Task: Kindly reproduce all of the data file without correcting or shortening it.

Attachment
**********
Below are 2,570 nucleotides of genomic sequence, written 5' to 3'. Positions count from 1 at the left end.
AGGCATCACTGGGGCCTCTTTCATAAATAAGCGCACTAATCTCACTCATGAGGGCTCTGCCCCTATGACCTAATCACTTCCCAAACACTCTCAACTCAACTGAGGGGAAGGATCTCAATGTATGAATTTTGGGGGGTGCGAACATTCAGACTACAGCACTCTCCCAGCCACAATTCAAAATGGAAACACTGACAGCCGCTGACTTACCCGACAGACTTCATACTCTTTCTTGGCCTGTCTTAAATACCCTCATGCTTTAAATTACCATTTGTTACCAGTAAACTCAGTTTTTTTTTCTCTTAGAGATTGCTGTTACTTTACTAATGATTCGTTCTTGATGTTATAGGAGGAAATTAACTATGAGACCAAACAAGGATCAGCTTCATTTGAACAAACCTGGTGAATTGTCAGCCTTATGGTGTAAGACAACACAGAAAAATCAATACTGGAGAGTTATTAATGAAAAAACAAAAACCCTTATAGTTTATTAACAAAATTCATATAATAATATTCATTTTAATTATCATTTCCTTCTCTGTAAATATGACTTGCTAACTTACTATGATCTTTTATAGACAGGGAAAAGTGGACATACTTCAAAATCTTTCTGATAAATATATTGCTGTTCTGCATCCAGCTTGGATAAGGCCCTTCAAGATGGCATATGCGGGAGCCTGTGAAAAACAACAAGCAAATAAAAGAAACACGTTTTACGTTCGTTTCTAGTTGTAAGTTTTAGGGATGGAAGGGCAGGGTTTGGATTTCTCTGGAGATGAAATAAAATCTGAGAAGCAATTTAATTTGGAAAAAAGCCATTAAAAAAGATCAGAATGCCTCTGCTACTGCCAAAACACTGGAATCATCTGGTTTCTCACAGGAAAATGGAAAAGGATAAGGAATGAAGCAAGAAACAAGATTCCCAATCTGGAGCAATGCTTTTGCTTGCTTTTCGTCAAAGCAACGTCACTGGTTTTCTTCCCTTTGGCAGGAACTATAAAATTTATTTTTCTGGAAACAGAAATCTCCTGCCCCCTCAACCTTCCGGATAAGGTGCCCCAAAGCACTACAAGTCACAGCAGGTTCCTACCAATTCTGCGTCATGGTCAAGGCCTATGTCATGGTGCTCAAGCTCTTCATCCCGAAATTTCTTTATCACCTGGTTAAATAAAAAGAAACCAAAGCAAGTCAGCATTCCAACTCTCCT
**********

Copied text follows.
Below are 2,570 nucleotides of genomic sequence, written 5' to 3'. Positions count from 1 at the left end.
AGGCATCACTGGGGCCTCTTTCATAAATAAGCGCACTAATCTCACTCATGAGGGCTCTGCCCCTATGACCTAATCACTTCCCAAACACTCTCAACTCAACTGAGGGGAAGGATCTCAATGTATGAATTTTGGGGGGTGCGAACATTCAGACTACAGCACTCTCCCAGCCACAATTCAAAATGGAAACACTGACAGCCGCTGACTTACCCGACAGACTTCATACTCTTTCTTGGCCTGTCTTAAATACCCTCATGCTTTAAATTACCATTTGTTACCAGTAAACTCAGTTTTTTTTTCTCTTAGAGATTGCTGTTACTTTACTAATGATTCGTTCTTGATGTTATAGGAGGAAATTAACTATGAGACCAAACAAGGATCAGCTTCATTTGAACAAACCTGGTGAATTGTCAGCCTTATGGTGTAAGACAACACAGAAAAATCAATACTGGAGAGTTATTAATGAAAAAACAAAAACCCTTATAGTTTATTAACAAAATTCATATAATAATATTCATTTTAATTATCATTTCCTTCTCTGTAAATATGACTTGCTAACTTACTATGATCTTTTATAGACAGGGAAAAGTGGACATACTTCAAAATCTTTCTGATAAATATATTGCTGTTCTGCATCCAGCTTGGATAAGGCCCTTCAAGATGGCATATGCGGGAGCCTGTGAAAAACAACAAGCAAATAAAAGAAACACGTTTTACGTTCGTTTCTAGTTGTAAGTTTTAGGGATGGAAGGGCAGGGTTTGGATTTCTCTGGAGATGAAATAAAATCTGAGAAGCAATTTAATTTGGAAAAAAGCCATTAAAAAAGATCAGAATGCCTCTGCTACTGCCAAAACACTGGAATCATCTGGTTTCTCACAGGAAAATGGAAAAGGATAAGGAATGAAGCAAGAAACAAGATTCCCAATCTGGAGCAATGCTTTTGCTTGCTTTTCGTCAAAGCAACGTCACTGGTTTTCTTCCCTTTGGCAGGAACTATAAAATTTATTTTTCTGGAAACAGAAATCTCCTGCCCCCTCAACCTTCCGGATAAGGTGCCCCAAAGCACTACAAGTCACAGCAGGTTCCTACCAATTCTGCGTCATGGTCAAGGCCTATGTCATGGTGCTCAAGCTCTTCATCCCGAAATTTCTTTATCACCTGGTTAAATAAAAAGAAACCAAAGCAAGTCAGCATTCCAACTCTCCT